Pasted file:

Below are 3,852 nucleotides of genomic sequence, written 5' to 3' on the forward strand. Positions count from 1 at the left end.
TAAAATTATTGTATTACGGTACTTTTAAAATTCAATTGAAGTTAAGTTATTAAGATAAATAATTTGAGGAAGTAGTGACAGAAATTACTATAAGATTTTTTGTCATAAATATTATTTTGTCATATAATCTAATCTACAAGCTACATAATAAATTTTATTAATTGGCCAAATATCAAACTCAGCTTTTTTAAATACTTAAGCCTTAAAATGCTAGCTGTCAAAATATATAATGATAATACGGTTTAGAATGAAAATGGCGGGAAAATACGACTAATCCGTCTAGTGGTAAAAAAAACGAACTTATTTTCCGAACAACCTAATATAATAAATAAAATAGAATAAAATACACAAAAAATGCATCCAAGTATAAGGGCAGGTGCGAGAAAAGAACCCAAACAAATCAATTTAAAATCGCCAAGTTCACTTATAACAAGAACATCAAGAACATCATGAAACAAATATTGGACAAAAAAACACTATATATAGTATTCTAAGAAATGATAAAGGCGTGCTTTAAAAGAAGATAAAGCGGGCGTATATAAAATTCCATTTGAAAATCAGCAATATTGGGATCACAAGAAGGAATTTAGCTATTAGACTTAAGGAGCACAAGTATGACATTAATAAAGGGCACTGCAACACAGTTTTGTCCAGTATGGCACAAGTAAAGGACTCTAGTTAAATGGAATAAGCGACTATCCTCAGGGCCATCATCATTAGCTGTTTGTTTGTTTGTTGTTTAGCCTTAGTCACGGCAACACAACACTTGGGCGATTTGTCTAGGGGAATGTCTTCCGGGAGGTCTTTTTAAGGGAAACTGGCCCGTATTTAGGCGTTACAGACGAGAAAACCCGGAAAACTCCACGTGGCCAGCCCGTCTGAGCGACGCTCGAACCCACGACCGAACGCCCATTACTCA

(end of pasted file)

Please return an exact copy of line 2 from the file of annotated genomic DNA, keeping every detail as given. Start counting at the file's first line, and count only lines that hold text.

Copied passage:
TAAAATTATTGTATTACGGTACTTTTAAAATTCAATTGAAGTTAAGTTATTAAGATAAATAATTTGAGGAAGTAGTGACAGAAATTACTATAAGATTTTTTGTCATAAATATTATTTTGTCATATAATCTAATCTACAAGCTACATAATAAATTTTATTAATTGGCCAAATATCAAACTCAGCTTTTTTAAATACTTAAGCCTTAAAATGCTAGCTGTCAAAATATATAATGATAATACGGTTTAGAATGAAAATGGCGGGAAAATACGACTAATCCGTCTAGTGGTAAAAAAAACGAACTTATTTTCCGAACAACCTAATATAATAAATAAAATAGAATAAAATACACAAAAAATGCATCCAAGTATAAGGGCAGGTGCGAGAAAAGAACCCAAACAAATCAATTTAAAATCGCCAAGTTCACTTATAACAAGAACATCAAGAACATCATGAAACAAATATTGGACAAAAAAACACTATATATAGTATTCTAAGAAATGATAAAGGCGTGCTTTAAAAGAAGATAAAGCGGGCGTATATAAAATTCCATTTGAAAATCAGCAATATTGGGATCACAAGAAGGAATTTAGCTATTAGACTTAAGGAGCACAAGTATGACATTAATAAAGGGCACTGCAACACAGTTTTGTCCAGTATGGCACAAGTAAAGGACTCTAGTTAAATGGAATAAGCGACTATCCTCAGGGCCATCATCATTAGCTGTTTGTTTGTTTGTTGTTTAGCCTTAGTCACGGCAACACAACACTTGGGCGATTTGTCTAGGGGAATGTCTTCCGGGAGGTCTTTTTAAGGGAAACTGGCCCGTATTTAGGCGTTACAGACGAGAAAACCCGGAAAACTCCACGTGGCCAGCCCGTCTGAGCGACGCTCGAACCCACGACCGAACGCCCATTACTCA